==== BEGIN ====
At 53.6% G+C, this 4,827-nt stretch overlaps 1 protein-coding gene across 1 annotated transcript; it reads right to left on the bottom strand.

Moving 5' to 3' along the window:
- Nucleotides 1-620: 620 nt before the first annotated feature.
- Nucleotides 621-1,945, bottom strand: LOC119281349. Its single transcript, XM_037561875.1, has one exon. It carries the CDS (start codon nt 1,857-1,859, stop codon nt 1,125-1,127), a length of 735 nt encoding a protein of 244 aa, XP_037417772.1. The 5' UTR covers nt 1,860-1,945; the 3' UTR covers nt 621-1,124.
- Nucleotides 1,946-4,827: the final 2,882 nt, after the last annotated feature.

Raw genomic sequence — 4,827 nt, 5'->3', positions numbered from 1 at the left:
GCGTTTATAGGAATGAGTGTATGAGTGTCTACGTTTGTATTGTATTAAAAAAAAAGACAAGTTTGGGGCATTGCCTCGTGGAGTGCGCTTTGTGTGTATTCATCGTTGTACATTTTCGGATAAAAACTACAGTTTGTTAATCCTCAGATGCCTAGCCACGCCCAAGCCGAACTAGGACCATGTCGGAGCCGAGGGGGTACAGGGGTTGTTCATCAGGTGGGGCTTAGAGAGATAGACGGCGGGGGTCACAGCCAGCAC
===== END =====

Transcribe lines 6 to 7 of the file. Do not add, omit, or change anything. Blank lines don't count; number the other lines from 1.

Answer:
Raw genomic sequence — 4,827 nt, 5'->3', positions numbered from 1 at the left:
GCGTTTATAGGAATGAGTGTATGAGTGTCTACGTTTGTATTGTATTAAAAAAAAAGACAAGTTTGGGGCATTGCCTCGTGGAGTGCGCTTTGTGTGTATTCATCGTTGTACATTTTCGGATAAAAACTACAGTTTGTTAATCCTCAGATGCCTAGCCACGCCCAAGCCGAACTAGGACCATGTCGGAGCCGAGGGGGTACAGGGGTTGTTCATCAGGTGGGGCTTAGAGAGATAGACGGCGGGGGTCACAGCCAGCAC